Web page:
The first task involving the book proved extremely difficult, with both performers confirming the same problem as I had encountered, namely knowing where the virtual characters hand was in relationship to ones own real body. This is a result of a discrepancy in collocation between the real and the virtual body compounded by a lack of three dimensional or tactile feedback. One performer commenting “it makes me realise how much I depend on touch” underlining how important tactile feedback is when we reach for and grasp an object.
The second task of knocking the furniture was accomplished easily by by both performers and prompted gestures and exclamations of satisfaction and great pleasure!
In both cases, due to the lack of mirroring in the visual feedback, initially both performers tended to either reach out with the wrong arm or move in the wrong direction when attempting to move towards or interact with a virtual prop. This left/right confusion has been noted in previous tests as we are so used to seeing ourselves in a mirror that we automatically compensate for the horizontal left right reversal.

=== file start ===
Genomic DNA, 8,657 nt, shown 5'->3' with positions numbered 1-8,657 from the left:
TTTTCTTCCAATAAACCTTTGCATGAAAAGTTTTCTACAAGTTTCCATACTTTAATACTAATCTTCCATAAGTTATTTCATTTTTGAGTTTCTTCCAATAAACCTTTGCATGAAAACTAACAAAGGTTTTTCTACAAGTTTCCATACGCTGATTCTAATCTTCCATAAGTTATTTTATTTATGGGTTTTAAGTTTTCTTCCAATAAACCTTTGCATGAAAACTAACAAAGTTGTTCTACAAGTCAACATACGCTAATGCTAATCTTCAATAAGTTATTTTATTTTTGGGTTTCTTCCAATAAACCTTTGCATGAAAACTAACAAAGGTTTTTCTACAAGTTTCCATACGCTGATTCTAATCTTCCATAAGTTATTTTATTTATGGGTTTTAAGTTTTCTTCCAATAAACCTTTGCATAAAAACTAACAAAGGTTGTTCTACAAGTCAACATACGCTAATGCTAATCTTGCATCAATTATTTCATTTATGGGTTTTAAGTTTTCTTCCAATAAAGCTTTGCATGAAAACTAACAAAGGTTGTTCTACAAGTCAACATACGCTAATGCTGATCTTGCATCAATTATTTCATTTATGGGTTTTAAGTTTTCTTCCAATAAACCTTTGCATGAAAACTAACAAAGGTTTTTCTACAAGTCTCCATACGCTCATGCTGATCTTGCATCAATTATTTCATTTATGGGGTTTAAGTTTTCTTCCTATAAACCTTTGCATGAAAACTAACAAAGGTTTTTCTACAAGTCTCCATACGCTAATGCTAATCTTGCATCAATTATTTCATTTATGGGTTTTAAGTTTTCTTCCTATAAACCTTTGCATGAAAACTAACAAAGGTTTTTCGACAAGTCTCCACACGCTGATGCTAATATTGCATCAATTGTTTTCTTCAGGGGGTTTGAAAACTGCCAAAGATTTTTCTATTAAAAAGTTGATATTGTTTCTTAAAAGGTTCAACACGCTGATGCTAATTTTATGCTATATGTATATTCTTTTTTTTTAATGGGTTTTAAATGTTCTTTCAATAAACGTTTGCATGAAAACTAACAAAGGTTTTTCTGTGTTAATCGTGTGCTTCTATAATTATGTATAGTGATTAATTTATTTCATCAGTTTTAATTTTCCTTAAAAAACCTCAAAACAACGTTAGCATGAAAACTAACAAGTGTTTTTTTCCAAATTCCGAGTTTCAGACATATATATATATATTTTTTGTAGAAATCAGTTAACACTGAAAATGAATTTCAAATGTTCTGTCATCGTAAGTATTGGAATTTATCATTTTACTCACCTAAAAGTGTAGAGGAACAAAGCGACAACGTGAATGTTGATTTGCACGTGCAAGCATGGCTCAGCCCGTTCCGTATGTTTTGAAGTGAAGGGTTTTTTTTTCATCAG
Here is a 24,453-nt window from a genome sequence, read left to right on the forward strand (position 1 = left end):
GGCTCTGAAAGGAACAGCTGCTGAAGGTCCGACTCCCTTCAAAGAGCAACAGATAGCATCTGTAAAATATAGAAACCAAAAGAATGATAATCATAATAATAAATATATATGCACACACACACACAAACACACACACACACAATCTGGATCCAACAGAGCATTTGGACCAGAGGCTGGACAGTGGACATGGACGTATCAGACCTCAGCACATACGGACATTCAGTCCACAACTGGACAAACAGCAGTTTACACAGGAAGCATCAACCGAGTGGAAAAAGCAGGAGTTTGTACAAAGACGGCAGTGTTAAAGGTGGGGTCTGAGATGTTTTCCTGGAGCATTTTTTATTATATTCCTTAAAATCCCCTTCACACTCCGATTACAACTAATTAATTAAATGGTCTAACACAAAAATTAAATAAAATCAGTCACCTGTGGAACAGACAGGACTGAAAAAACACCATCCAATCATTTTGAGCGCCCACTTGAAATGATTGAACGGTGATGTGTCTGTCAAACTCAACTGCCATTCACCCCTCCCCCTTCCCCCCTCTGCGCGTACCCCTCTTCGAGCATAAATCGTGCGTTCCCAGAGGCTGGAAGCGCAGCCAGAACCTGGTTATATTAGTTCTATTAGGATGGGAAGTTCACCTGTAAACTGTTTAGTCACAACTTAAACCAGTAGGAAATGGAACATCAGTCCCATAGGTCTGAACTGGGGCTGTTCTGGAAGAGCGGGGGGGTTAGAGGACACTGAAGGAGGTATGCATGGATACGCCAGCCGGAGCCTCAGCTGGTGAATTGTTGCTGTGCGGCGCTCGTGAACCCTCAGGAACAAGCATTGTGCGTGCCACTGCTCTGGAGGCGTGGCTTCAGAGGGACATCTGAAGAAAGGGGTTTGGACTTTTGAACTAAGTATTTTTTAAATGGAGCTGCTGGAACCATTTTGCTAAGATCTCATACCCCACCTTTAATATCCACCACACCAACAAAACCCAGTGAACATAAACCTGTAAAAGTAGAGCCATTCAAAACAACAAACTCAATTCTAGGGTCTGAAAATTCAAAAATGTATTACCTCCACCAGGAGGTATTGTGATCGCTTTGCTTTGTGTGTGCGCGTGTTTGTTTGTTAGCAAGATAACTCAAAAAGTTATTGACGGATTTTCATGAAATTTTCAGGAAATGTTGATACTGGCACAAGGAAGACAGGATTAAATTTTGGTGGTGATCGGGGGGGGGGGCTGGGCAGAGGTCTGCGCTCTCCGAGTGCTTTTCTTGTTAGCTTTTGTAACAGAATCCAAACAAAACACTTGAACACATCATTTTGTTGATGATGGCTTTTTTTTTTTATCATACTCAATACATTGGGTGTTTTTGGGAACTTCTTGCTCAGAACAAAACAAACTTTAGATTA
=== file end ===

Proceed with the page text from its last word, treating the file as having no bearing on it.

An experiment carried out in June 2015 confirmed that a mirror image of the video would produce the familiar inversion we are used to seeing in a mirror and performers did not experience the left/right confusion. It was observed that the mirroring problem appeared to become more acute when given a task to perform involving reaching out or moving towards a virtual object.
The second study was of navigation through a large virtual set using voice commands and body orientation. The performer can look around by saying “Look” then using their body orientation to rotate the viewpoint. “Forward” would take the viewpoint forward into the scene whilst “Backward” would make the scene retreat as the character walks out of the scene towards the audience. Control of the characters direction is again through body orientation. “Stop” makes the character stationary.